They were dancing on the Street on Tuesday -- to a couple of new records.
Investors, who have been pouring money into stocks, drove the Dow up to its fourth record close this year -- 16,715.
And have a look at this: In 2009 the Dow bottomed out, during the Great Recession, at 6,547. It is now two and a half times higher.
The S&P 500 -- a broader measure of stocks - closed on Tuesday at a record 1,897. But at one point, it was even higher.
Even on a slow day on Wall Street, the markets keep surging past milestones. On Tuesday, it was the S&P slipping past 1900.
When a market moves this quickly, it makes veteran trader Alan Valdes nervous.
"Are we a little frothy?" asked Vales, who is with DME Securities. "Well, it was only a year ago we were at 1600."
That milestone, by comparison, was a long time coming. It took 13 years for the S&P to climb from 1,500 to 1,600, which it finally reached last may. But it hit 1,700 just 90 days later, 1,800 113 days after that and on Tuesday, six months later, crossed 1,900.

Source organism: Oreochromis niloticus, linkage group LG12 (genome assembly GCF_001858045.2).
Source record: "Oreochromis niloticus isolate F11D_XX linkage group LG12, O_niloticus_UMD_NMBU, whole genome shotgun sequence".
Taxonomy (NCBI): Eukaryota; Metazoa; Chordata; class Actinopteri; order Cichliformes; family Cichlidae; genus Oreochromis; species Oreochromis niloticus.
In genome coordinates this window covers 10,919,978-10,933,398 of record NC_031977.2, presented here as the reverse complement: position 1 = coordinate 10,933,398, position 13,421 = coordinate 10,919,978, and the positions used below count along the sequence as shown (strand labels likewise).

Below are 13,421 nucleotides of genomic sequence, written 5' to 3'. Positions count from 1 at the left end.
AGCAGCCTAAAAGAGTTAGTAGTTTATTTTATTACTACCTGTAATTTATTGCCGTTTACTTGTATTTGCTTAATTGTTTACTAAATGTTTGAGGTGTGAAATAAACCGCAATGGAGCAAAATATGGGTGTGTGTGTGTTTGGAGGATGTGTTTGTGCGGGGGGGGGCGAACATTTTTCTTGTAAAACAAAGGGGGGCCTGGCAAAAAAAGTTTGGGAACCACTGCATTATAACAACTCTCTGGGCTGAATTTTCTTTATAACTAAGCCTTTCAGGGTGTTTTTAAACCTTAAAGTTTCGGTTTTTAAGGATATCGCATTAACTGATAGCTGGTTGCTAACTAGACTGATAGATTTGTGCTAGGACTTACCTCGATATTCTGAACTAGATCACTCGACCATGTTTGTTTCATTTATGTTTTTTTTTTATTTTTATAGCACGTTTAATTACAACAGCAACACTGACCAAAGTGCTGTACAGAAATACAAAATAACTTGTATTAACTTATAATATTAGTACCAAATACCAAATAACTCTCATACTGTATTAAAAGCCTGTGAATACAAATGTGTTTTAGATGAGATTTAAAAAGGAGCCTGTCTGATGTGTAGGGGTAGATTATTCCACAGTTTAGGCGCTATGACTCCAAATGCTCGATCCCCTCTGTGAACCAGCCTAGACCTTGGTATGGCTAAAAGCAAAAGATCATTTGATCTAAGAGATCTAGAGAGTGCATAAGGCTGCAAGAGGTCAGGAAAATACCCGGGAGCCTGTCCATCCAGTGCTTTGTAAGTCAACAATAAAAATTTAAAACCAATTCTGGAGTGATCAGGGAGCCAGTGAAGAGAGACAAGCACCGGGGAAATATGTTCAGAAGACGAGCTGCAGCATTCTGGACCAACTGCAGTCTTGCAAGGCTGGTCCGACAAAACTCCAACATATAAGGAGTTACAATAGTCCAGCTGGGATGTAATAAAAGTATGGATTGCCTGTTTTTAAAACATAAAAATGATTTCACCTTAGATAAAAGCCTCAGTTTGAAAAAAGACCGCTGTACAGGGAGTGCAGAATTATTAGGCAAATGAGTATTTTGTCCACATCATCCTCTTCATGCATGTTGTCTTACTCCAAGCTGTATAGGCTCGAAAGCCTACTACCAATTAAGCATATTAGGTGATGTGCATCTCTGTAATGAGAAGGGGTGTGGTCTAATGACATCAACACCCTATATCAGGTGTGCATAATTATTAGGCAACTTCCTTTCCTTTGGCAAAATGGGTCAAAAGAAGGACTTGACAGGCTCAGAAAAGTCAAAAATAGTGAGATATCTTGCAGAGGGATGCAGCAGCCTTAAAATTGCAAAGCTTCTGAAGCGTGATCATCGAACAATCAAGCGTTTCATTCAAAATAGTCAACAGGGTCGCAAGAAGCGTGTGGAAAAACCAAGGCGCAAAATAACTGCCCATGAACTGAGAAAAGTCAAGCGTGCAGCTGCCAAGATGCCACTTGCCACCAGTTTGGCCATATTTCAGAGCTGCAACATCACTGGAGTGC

Is this market in any way a reflection of the economy?
"Not at all," Valdes said. "That's the sad thing. You have a market on Wall Street and an economy on Main Street. The economy on Main Street is still very weak."
Retail sales barely rose in April, a disappointing sign. But even bad news hasn't been able to derail this rally.
"It's the only game in town," Valdes said. "Where are you going to go? You can't put your money in a bank. Overseas is falling apart. You look at Europe. You look at China. Those markets are getting weaker and more dangerous to get involved in. So basically this is safe haven."
Is it a bubble? Price to earnings ratios haven't been this high since 2010. But with momentum this strong, some traders say this rally could go on for a while yet.